The initial ban on face mask exports provoked a wave of criticism on the part of both the prc and the opposition Kuomintang party (kmt). Later, when Taiwan decided to donate masks to the US, the prc again expressed its opposition, calling Taiwan’s ‘flattery’ of the US more harmful than the virus itself (Rowen, 2020). The reason for the kmt’s negative attitude towards the export ban was its argument that it only applied to the prc, although in truth it applied to all countries. The ktm also criticised the government for failing to provide assistance to Wuhan, which needed it the most at the time (Woods, 2020).

3.5 Communication and Politics

While successful crisis management requires governance capability—preparedness, coordination, risk assessment, implementation, and so forth—which Taiwan has demonstrated it disposed, the authorities also need legitimacy to maintain the citizens trust towards the government. This has been achieved by extremely effective communication. As a global leader in e-government, Taiwan put transparency at the centre, with vast open-access data repositories made available through the tcdc and government websites.

At first, the media in Taiwan treated the unknown disease as an enemy and spoke of a war, warning the public of the seriousness of the crisis. The government then communicated with the public very openly and gained people’s trust. It also announced every new case to the public, including the detailed travel history of the person in question and other relevant details (without giving away the identity of the affected people). Cases were divided into imported and domestic ones (Figure 7). This meticulous reporting has been kept up also when the numbers spiralled out of the two-digit numbers in May 2022. In addition to the health minister appearing every day on tv to report on the situation, becoming quite a star in the process, people could also sign up via the line app for prompt updates on the situation. Moreover, the government engaged in misinformation management—using press releases to correct false information as well as stating the legal consequences for spreading it, with offenders being fined up to nt$ 3 million (US$ 99,648) under the Communicable Disease Control Act (Lee & Chung, 2020).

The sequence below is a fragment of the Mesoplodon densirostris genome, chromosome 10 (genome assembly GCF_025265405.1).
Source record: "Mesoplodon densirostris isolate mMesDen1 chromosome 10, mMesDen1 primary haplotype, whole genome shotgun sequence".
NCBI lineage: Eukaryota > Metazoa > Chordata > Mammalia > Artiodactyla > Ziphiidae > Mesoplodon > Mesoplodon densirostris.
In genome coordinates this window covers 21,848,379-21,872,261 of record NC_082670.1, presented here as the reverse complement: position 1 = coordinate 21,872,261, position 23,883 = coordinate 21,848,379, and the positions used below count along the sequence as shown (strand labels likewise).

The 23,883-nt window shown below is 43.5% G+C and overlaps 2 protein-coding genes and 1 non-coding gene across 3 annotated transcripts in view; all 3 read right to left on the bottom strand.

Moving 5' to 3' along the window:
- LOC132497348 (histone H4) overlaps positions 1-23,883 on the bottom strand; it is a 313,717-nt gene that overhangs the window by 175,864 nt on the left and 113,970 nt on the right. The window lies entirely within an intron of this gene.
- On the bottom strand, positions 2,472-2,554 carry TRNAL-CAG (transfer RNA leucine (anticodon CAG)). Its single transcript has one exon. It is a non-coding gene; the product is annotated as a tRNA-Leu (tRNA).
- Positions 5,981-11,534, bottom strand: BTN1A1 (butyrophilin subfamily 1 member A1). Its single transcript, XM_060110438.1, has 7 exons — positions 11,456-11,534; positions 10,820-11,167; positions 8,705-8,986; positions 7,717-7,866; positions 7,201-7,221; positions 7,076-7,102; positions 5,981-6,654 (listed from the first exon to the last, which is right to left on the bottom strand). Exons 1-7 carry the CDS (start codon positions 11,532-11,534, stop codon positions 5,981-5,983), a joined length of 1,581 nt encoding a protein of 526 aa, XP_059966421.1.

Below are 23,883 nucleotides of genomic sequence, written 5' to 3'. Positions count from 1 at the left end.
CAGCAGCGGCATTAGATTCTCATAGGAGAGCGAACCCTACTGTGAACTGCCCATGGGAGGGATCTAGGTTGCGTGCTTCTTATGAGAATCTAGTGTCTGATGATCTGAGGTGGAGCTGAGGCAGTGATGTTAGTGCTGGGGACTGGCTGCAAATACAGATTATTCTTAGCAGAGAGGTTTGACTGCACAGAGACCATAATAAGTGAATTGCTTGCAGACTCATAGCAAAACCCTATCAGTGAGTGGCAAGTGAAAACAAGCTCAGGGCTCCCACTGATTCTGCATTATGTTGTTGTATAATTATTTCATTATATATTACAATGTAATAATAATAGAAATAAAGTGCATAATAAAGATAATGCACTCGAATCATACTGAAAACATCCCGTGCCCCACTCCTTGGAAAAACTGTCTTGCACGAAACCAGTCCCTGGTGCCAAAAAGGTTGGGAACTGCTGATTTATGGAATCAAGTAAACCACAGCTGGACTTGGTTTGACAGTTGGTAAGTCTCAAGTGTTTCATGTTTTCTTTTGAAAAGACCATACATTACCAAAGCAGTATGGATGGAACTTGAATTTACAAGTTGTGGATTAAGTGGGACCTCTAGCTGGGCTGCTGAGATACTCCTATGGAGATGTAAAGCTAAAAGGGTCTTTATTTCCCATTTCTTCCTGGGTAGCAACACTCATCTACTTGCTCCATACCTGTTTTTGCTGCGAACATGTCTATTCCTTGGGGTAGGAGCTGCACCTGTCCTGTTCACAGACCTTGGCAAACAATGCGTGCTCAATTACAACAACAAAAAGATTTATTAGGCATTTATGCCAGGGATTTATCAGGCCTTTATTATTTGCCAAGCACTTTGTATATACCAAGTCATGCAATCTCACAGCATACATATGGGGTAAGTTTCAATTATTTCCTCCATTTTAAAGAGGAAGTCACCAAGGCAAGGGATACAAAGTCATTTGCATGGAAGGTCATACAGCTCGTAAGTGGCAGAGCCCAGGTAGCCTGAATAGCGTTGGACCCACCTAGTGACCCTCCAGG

Figure 7
Figure 7

How covid-19 cases were reported in Taiwan (on 22 December 2020 there were three imported cases and one locally transmitted case).

Citation: International Journal of Taiwan Studies 6, 2 (2023) ; 10.1163/24688800-20221249

Frequent and effective communication created greater trust in the government, which significantly affected people’s compliance with the policies. Besides the fear caused by a negative past experience with a health crisis, sars, trust might also be the reason why so few people expressed concerned over the digital surveillance, essentially bio-surveillance. Moreover, criticising the surveillance system was tantamount to criticising the government at this point, and anyone who did so was immediately attacked by pro-government figures or the government itself.

4 Comparing Taiwan’s Responses to sars and covid-19

This section compares Taiwan’s initial response to sars and to covid-19. In 2020, Taiwan was much faster and better prepared thanks to going through the sars epidemic in 2003. Back in 2003, Taiwan was not well positioned in emergency preparedness. Moreover, President Chen Shui-bian (dpp, 2000–2008) presided over a deeply politicised society with low levels of public trust and a high level of public dissatisfaction. In 2020, although already excluded from the who (since 2016), Taiwan’s response was exemplary (Y. Chen, 2020).

The sars and covid-19 coronaviruses are biologically very similar. With sars there was a higher global mortality rate, of 11 percent, while that from covid-19 is 4.2 percent (Hu et al., 2020). However, an important difference between the viruses is the fact that covid-19 is many times more contagious and easily transmitted (Petersen et al., 2020). Table 1 shows some of the differences in how Taiwan reacted in the first months to these crises.

T1

In the case of travel measures, the country reacted faster in 2020. The first case of sars was recorded in Taiwan 27 days after the prc already reported the infection, while the first covid-19 case was 21 days later. While airport temperature screening was introduced for sars 31 days after the outbreak in Taiwan, for covid-19 the country responded before the first case was even recorded, immediately on the day the prc released news of the new virus. In the first phase of sars, when most of the infected were people arriving from abroad, the country did not completely shut its borders as it did in 2020. On 19 March 2020—the day when 100 people had been infected—foreigners (with some exceptions) were banned from entering Taiwan.